Lacing up skates, with a little bit of help from his team members, John Diodato loves to crack jokes. Even with his positive attitude, the Brooklyn man admits he never thought he'd be on the ice at the City Ice Pavilion in Long Island City training to play blind ice hockey with the city's first visually-impaired team.
"I have V2 vision It’s in the V2 group which means I can only see shadows and silhouettes," Diodato said. He began losing his vision at the age of 10 due to a rare neurological disorder. When he had full vision, he loved BMX biking, but struggled to find a physical outlet after he became visually-impaired and required a cane to get around.
About eight months ago, that changed when he and his friends went to a New York Islanders game. A man by the name of Ted Caputo approached them.
"It’s a funny story," Caputo said, "I was going to the game with my two sons and as we were walking in, I saw three guys with canes. So I pretty much accosted them. I said, 'Hey guys. You’re hockey fans and I’m just hoping maybe you’d want to try blind hockey' and they said the same thing, 'what the heck is blind hockey?'"
It's quite similar to traditional ice hockey, with a few adaptations, Caputo said. Caputo is the founder of New York Metro Blind Hockey. It is the first and only visually-impaired ice hockey team representing the five boroughs and Long Island. Players range from legally blind to low vision.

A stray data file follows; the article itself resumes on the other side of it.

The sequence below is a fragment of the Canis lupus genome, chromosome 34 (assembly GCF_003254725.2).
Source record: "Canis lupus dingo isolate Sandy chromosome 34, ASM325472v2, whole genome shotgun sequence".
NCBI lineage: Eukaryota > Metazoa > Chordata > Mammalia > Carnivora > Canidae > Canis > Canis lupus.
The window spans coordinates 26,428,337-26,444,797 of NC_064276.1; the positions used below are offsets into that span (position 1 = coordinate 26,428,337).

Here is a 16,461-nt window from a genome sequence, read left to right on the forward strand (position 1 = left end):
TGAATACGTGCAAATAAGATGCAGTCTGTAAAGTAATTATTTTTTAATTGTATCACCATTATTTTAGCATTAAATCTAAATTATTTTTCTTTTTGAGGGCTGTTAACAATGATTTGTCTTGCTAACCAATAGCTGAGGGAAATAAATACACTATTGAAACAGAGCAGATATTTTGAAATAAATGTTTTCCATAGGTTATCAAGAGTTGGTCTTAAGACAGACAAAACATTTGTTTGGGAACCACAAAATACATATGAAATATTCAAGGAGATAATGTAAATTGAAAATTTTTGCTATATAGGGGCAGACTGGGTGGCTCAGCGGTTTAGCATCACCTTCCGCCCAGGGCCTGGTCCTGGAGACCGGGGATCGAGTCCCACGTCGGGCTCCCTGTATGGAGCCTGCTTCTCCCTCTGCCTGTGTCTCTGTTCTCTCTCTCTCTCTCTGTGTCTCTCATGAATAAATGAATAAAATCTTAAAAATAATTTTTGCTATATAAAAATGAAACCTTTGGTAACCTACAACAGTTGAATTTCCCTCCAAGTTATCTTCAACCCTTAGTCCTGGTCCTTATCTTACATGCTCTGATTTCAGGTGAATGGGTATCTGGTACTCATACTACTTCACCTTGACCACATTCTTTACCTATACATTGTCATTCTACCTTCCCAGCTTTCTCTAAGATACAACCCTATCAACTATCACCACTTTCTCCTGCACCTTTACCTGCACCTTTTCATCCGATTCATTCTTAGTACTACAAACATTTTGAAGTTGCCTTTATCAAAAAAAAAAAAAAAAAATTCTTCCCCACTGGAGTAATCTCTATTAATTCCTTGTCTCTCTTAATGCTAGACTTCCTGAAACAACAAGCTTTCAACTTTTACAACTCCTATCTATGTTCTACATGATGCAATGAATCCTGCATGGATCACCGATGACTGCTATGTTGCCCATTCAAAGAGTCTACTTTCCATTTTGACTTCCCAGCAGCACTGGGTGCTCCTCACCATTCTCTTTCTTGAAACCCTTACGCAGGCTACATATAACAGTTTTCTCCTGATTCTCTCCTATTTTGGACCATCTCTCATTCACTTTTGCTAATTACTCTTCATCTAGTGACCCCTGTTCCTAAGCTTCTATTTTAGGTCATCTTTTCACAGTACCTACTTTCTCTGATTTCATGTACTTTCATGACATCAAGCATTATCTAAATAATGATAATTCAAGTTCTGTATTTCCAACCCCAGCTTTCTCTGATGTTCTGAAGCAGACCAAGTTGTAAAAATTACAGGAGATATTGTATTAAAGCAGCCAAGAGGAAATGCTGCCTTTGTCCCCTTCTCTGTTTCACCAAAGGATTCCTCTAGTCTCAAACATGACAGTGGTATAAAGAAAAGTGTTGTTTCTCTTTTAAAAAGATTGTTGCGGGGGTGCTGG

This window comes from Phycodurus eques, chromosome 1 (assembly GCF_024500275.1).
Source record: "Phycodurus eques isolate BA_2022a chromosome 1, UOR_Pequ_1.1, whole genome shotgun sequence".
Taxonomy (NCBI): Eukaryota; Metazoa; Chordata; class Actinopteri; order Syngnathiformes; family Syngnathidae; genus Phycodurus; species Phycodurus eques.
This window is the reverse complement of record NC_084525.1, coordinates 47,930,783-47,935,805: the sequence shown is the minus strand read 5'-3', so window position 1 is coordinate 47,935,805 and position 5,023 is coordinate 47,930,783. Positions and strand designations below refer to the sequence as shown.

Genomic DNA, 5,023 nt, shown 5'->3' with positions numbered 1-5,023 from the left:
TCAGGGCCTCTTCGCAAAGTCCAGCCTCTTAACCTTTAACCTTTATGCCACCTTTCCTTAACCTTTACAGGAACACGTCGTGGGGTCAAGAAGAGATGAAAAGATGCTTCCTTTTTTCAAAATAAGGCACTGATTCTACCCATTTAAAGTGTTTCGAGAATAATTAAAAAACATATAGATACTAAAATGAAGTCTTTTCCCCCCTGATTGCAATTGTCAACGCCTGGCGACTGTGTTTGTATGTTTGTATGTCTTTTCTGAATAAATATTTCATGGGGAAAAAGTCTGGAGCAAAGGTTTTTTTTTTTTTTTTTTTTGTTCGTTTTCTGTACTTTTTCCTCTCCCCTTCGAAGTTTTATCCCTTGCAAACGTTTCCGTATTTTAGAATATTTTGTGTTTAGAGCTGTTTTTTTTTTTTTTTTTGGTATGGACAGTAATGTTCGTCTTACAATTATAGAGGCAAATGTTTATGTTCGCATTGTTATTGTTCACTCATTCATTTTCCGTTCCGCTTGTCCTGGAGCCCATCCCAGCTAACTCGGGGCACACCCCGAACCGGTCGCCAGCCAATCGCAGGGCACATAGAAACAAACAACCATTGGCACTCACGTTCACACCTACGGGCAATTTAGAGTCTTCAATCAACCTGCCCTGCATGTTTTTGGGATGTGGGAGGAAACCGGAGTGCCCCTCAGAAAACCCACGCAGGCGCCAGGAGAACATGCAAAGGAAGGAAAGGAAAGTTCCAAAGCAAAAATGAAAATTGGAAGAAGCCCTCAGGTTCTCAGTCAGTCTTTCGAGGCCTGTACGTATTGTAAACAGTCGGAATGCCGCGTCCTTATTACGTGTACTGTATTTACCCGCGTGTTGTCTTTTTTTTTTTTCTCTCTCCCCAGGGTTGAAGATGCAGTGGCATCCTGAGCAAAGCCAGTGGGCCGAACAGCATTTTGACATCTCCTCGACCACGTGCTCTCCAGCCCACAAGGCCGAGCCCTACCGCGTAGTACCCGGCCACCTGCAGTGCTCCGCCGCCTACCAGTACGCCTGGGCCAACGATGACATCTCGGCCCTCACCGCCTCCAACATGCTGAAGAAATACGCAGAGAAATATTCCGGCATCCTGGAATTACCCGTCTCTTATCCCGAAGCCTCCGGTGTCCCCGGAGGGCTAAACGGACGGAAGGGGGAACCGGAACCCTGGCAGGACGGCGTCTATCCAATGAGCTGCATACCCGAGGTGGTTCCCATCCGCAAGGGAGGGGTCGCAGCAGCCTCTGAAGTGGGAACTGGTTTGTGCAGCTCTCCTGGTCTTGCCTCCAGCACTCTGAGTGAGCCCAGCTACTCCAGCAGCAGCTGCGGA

"The net is the same width as a standard goal, but its brought down by a foot," he said. "There's also a couple of passing rules that you have to go past the blue line and passing once to a team mate before you can shot the goal."
The biggest difference though is the puck. In blind ice hockey, the puck is almost twice as large in diameter, so people with limited vision can see it as they're traveling. The puck is also filled with ball bearings so it makes noise so those with extremely limited vision can hear and track the puck.
Caputo, whose two sons play hockey despite visual impairments saw a great need in bringing this sport to the city, where a much larger of population of blind and visually-impaired people live due to its mass transit system.
"Life without being able to see so well is great in the city because you’re never alone and you have all the transportation you need," said Diodato.
Blind Ice Hockey began in Canada in the 1970s. The first American team was founded in upstate New York five years ago. No one on the city's first team has total blindness, which means a person is unable to see anything with either eye. But some with total blindness play in Canada and other teams. The NY Metro Blind hockey team does not yet have enough members to play full games games, but it is recruiting.
"I want to kind of be a role model for other people and showing sighted people that blindness doesn’t mean anything. We get through it. We can do anything you can do," Diodato said.
Their goal is to recruit and train enough players to begin ice hockey clinics this summer, and move on to competing in games with teams in North America. As a whole, the sport is aiming to qualify as a winter paralympic sport.
To learn more, visit: NYMBH.org.